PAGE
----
I do not know if I have photos from Lourdes. On today’s Feast Day of Our Lady of Lourdes, we also celebrate the World Day of the Sick. I post this blurry photo from another Marian Shrine, taken by a local man who attached himself to me and became my personal tour guide as I walked along the paths in Fatima. This was the spot that Mary was said to have appeared to the visionaries. Many healings happen in Lourdes and Fatima, as well as other sacred spaces around the world.
I often ponder about healing and cures. Personally, I will never understand what happens. We clearly hear in today’s Gospel of Mark that the leper courageously approaches Jesus and asks to be made clean. His request is granted and Jesus assures him that of course he wants to do this. The leprosy immediately leaves the man and despite Jesus cautioning him to tell no one, the man cannot contain his amazement, going about the countryside, proclaiming his new freedom. Others came to Jesus. We do not know if he cured them all. One would assume yes, but then why do people today who pray for a cure not receive the answer they wish?
I see much healing in my life since I have become sick. I witness many miracles but I know others continue to pray for a cure. I do not think that will happen in the traditional sense and it is not for lack of faith. I tell folks not to stop praying for a miracle but I have seen such disappointment over the years from people who have chased a cure and not lived their lives. Someone said to me recently that praying for a dying person was daunting. I have so many people praying for me that I had not really considered this aspect. How should we pray? For what should we pray? Good questions! I can honestly answer the how: pray with compassion and love in your heart. Pray fervently and with faith to move mountains. Pray sincerely letting your heart break open. Weeping and moaning count as prayer.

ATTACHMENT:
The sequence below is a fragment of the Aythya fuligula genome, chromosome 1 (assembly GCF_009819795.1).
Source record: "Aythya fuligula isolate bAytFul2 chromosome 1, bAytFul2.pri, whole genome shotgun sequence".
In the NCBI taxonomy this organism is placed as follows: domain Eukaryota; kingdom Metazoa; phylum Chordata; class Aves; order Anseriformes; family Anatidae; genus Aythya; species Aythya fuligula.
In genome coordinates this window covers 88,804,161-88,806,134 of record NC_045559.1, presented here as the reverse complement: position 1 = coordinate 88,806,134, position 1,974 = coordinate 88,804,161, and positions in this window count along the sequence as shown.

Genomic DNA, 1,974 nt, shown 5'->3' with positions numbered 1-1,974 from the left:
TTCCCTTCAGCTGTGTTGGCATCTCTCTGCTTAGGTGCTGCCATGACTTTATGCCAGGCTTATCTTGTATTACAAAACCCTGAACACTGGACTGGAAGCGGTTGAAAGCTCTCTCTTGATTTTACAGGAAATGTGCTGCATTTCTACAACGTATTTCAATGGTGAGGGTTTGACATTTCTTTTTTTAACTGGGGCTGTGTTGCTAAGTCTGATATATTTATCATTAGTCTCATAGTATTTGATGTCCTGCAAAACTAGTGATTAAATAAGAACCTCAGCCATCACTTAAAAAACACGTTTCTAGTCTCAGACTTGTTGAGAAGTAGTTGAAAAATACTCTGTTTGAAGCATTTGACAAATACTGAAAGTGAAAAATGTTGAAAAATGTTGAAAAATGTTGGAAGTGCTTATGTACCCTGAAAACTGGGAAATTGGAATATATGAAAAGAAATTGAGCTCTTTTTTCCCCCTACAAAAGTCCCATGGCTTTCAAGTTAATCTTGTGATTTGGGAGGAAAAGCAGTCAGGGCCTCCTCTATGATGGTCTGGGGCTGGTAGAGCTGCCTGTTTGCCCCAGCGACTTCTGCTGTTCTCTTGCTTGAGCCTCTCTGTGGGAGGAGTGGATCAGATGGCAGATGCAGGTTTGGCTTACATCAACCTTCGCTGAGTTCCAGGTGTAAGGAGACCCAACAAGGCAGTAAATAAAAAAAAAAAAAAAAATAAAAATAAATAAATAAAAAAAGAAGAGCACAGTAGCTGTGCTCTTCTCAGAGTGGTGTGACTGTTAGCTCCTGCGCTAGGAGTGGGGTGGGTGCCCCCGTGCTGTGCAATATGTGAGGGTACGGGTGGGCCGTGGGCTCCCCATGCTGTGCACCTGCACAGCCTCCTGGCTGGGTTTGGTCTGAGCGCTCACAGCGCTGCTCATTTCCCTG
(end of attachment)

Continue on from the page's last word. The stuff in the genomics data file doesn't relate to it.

The what is harder. Each person will have his or her own desires–both the person praying and the recipient. If you are at a loss as to what to pray, perhaps ask the person what is needed at that moment. I have a friend who does this regularly. For me, the check-in on my part is revealing because sometimes I am surprised by what I ask for. For my praying friend, the clarity is helpful. I can give specifics of where I am at physically that day or I can ask for something I am struggling with emotionally. Strength, peace and courage are always a go-to in my situation I find. I spend time praying daily for people who are praying for me, asking God to grant their needs at that moment, whatever they may be. As I have strangers praying for me, this seems like a good prayer. I find it helpful to pray in both generalized and specific ways when I can.
On this World Day of the Sick, let us remember in our prayers those who are sick and suffering, those who are taking their last breaths, those who love them, those who are estranged, and those who care for them. Consistently, I have said that what I need most from people is prayer. I maintain that is how I remain on earth. At some point, I will need prayers for a peaceful passing and a happy death. I know I can continue to count on those who pray for me to do so.
What would a happy death look like to you?
How do you want people to pray for you?
Great Physician, be with us who are sick, who need your merciful care. Grant us patience, courage, joy, peace, and hope. Give us our daily bread and let us be satisfied. Bless those who care for us and those who love us. Mend broken relationships in order to heal our spirits as well as our bodies. We thank you, Gracious God, for hearing us. Amen.